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In California’s capital of Sacramento, rapid transit has been in terrible shape, but not for lack of spending on management. As we noted, after hiring Mike Wiley as manager, the RT district plunged into financial distress, tapping reserve accounts to balance its budget and raising fares 10 percent. Though a major bust as transit boss, Wiley was eligible for a pension of $278,000, a full $48,000 more than his final salary of $230,000 and $68,000 higher than the federal pension maximum of $210,000. He opted for a plan that will pay him $220,000 a year, a full $10,000 above the federal maximum. The district kept Wiley on the job as a “retired annuitant,” while hiring new boss Henry Li.
On Li’s watch, the district’s emergency account is “still anemic,” fares remain among the highest in the nation, and ridership has dropped. In two years, according to news reports, the district could face an annual shortfall of $3.6 million on debt payments. Even so, the district does not hesitate to throw money at Henry Li.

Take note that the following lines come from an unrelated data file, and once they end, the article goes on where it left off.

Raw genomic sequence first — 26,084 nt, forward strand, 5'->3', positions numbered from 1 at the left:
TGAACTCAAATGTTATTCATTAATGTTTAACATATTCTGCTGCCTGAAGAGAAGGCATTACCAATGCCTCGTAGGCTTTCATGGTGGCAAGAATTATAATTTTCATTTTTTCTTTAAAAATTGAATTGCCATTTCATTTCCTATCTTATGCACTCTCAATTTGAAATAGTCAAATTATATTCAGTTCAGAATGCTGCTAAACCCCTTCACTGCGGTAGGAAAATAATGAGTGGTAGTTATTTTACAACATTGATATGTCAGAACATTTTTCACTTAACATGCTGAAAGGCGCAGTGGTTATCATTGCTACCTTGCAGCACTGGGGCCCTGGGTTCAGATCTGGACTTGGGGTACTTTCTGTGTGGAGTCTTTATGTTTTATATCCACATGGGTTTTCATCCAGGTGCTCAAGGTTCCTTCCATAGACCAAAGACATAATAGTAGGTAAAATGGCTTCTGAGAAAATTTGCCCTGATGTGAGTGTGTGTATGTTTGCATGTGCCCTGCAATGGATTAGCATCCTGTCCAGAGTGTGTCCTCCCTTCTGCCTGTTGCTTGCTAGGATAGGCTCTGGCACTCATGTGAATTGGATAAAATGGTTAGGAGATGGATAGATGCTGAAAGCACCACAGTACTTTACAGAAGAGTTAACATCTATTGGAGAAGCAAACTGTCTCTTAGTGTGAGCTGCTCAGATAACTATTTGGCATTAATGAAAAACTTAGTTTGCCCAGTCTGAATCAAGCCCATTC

His new five-year deal boosts his pay 33 percent to a total compensation package of $379,000. Some locals told reporters the huge raise was “tone deaf,” but there’s more to it than that. The whopper package is not based on Li’s job performance but as RT board chairman and Folsom mayor Andy Morin put it, on “what other transit chiefs make.” That’s a good deal for Li, who like Mike Wiley will be eligible for a pension higher than his salary. Like other ruling-class largesse, it’s a bad deal for California’s embattled taxpayers, recently slammed with a $5.2 billion hike in gasoline taxes and vehicle fees.